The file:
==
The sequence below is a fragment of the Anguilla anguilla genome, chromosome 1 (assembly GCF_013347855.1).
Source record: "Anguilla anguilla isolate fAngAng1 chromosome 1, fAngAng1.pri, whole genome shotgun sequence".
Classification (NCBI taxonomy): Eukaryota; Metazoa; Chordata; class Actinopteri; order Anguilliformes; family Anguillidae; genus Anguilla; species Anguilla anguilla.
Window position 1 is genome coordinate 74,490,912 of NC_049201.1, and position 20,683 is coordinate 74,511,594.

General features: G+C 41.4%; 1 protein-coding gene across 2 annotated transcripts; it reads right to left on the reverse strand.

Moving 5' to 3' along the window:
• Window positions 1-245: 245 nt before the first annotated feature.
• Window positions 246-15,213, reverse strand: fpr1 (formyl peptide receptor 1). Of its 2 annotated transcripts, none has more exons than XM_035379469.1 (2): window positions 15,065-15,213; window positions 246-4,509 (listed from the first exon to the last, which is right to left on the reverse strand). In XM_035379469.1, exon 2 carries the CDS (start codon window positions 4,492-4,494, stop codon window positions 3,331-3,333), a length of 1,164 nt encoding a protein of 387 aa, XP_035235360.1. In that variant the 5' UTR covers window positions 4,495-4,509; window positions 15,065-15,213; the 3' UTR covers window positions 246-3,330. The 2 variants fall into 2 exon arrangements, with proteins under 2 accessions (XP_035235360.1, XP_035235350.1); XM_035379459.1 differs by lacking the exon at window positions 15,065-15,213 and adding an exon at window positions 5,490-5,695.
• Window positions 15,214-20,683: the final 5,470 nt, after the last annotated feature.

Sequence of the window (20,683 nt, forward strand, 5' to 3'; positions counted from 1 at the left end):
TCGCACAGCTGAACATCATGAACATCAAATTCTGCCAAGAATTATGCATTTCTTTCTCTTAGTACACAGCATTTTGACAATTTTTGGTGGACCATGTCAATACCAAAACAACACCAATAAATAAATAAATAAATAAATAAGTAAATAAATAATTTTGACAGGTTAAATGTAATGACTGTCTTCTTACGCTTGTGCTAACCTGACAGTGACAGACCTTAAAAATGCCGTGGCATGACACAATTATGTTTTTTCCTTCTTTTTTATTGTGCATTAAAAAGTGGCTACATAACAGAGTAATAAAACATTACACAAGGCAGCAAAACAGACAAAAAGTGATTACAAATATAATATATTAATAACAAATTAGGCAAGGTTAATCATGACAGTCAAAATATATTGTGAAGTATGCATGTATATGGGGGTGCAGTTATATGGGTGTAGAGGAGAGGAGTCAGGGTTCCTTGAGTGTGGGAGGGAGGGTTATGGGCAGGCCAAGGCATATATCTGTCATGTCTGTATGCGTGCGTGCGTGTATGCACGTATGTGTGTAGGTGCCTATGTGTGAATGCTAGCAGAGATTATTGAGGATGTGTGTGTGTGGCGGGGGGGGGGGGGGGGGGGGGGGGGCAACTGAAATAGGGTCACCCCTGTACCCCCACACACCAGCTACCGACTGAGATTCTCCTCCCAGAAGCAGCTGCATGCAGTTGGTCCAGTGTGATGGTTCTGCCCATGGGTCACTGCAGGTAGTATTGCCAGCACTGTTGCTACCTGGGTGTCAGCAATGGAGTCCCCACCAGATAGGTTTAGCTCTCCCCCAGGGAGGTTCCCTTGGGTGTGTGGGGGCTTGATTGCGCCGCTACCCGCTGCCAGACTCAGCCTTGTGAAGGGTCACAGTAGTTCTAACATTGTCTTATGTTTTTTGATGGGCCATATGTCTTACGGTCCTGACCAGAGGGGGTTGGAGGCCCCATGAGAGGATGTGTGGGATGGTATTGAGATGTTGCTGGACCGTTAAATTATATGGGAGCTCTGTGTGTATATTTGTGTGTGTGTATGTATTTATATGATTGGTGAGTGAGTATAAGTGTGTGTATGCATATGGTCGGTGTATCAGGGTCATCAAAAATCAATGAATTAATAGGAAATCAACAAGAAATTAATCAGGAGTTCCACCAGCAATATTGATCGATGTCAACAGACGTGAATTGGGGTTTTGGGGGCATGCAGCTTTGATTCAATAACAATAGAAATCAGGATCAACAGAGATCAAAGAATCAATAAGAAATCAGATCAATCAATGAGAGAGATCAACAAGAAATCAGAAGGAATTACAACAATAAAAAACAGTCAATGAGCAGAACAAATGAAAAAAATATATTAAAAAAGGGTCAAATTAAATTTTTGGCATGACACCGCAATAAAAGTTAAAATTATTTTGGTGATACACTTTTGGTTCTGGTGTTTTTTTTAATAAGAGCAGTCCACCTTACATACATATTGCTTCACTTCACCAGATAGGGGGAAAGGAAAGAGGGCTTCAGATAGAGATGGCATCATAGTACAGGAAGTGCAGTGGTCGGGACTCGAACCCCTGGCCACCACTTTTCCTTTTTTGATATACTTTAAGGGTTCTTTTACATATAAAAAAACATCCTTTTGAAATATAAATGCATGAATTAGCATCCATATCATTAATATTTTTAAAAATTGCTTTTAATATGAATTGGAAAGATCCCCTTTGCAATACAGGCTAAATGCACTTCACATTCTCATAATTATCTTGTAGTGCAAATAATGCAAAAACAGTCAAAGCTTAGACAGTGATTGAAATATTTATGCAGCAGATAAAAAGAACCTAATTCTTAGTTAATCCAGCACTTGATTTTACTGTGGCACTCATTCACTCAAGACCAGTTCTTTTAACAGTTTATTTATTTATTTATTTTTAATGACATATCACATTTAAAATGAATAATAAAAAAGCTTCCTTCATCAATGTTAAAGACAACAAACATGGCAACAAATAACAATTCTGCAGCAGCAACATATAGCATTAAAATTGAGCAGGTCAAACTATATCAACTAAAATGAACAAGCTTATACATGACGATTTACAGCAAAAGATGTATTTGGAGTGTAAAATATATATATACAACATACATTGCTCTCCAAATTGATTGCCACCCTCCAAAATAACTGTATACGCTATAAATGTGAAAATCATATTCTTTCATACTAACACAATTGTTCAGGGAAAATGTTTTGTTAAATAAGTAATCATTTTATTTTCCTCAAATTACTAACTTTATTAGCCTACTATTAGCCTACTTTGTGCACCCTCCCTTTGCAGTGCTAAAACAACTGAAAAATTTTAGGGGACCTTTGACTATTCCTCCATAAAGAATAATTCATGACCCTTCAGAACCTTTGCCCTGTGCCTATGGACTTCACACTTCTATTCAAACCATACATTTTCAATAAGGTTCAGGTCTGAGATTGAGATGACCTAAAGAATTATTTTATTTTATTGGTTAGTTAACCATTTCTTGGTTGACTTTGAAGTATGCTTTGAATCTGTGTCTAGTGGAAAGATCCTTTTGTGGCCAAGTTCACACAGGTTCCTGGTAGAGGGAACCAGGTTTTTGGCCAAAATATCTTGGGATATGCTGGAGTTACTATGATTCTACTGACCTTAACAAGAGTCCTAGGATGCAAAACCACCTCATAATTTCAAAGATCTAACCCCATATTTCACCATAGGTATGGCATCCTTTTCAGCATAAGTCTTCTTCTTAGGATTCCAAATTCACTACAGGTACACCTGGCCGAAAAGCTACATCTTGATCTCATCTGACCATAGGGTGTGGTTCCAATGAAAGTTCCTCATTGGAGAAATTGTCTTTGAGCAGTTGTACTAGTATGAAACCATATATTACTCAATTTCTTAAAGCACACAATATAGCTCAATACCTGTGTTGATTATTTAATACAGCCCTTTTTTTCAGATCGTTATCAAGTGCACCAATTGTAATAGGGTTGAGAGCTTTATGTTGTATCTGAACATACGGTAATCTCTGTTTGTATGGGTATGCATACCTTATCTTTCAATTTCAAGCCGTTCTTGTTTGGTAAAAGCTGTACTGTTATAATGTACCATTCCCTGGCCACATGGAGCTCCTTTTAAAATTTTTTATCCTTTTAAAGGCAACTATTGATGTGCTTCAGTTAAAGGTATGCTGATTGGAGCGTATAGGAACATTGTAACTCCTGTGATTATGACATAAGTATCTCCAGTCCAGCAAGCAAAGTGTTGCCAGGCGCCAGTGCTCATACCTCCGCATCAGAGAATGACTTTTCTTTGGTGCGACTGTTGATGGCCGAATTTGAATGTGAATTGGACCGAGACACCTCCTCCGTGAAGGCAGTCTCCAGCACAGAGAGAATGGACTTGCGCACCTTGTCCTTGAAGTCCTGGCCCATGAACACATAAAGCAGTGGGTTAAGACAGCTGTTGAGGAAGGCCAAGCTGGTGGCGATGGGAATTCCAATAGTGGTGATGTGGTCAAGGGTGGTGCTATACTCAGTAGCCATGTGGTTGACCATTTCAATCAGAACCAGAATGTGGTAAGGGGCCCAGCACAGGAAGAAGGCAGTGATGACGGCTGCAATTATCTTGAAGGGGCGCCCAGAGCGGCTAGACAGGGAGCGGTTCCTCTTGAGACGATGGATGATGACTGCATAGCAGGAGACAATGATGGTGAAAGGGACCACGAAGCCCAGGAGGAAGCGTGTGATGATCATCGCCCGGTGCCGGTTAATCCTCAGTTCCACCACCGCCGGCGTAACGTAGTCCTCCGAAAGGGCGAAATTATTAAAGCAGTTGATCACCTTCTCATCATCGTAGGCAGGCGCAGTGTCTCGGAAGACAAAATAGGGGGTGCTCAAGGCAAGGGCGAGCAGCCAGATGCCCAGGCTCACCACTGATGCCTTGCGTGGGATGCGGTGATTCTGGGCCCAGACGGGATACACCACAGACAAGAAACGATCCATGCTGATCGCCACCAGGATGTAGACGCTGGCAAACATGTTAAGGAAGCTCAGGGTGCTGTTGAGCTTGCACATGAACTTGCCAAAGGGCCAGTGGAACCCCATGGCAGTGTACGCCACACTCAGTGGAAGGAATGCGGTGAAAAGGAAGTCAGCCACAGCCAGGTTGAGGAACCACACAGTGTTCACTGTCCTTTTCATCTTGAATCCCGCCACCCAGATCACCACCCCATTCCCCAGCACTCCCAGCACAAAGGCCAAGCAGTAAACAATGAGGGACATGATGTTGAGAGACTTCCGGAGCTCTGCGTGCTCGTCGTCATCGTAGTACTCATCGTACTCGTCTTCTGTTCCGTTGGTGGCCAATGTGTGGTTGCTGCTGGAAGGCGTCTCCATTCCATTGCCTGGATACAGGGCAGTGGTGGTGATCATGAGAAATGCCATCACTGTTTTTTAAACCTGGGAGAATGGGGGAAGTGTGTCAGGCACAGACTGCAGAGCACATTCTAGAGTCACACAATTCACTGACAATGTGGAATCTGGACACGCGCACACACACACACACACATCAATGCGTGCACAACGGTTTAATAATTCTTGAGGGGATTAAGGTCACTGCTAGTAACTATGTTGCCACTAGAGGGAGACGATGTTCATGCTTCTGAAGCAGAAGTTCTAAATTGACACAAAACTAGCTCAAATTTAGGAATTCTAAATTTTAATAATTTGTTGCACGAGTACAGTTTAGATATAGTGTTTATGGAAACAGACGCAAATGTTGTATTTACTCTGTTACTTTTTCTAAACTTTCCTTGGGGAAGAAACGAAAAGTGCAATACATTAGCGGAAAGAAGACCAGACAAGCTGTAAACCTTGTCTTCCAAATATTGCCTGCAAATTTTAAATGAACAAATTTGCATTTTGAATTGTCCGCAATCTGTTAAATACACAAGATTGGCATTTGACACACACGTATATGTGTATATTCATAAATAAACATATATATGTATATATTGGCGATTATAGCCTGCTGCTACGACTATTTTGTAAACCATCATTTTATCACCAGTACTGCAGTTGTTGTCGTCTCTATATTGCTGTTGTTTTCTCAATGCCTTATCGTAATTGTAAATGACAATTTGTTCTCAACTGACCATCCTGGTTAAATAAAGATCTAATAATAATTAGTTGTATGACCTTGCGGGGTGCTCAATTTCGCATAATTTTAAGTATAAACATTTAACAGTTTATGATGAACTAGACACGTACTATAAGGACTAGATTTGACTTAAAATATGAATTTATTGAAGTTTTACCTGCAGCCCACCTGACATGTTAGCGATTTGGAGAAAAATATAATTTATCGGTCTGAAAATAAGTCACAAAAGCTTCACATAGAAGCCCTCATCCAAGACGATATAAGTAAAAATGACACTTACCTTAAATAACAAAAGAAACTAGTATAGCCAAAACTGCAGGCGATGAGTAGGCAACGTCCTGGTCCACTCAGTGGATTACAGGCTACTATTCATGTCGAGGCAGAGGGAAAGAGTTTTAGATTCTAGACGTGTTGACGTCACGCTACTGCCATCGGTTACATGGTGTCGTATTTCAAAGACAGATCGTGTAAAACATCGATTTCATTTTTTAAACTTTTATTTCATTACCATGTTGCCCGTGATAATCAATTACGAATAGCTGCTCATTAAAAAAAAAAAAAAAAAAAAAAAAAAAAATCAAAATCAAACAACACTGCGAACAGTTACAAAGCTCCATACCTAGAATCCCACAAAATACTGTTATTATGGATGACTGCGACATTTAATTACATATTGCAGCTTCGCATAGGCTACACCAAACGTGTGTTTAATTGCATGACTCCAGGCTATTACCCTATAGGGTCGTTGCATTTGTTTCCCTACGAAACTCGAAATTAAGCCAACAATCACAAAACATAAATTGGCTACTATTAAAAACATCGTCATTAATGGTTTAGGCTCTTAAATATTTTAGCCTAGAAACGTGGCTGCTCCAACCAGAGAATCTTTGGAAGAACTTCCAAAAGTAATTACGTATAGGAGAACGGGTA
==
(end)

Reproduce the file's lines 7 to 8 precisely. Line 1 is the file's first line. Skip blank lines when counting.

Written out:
• Window positions 1-245: 245 nt before the first annotated feature.
• Window positions 246-15,213, reverse strand: fpr1 (formyl peptide receptor 1). Of its 2 annotated transcripts, none has more exons than XM_035379469.1 (2): window positions 15,065-15,213; window positions 246-4,509 (listed from the first exon to the last, which is right to left on the reverse strand). In XM_035379469.1, exon 2 carries the CDS (start codon window positions 4,492-4,494, stop codon window positions 3,331-3,333), a length of 1,164 nt encoding a protein of 387 aa, XP_035235360.1. In that variant the 5' UTR covers window positions 4,495-4,509; window positions 15,065-15,213; the 3' UTR covers window positions 246-3,330. The 2 variants fall into 2 exon arrangements, with proteins under 2 accessions (XP_035235360.1, XP_035235350.1); XM_035379459.1 differs by lacking the exon at window positions 15,065-15,213 and adding an exon at window positions 5,490-5,695.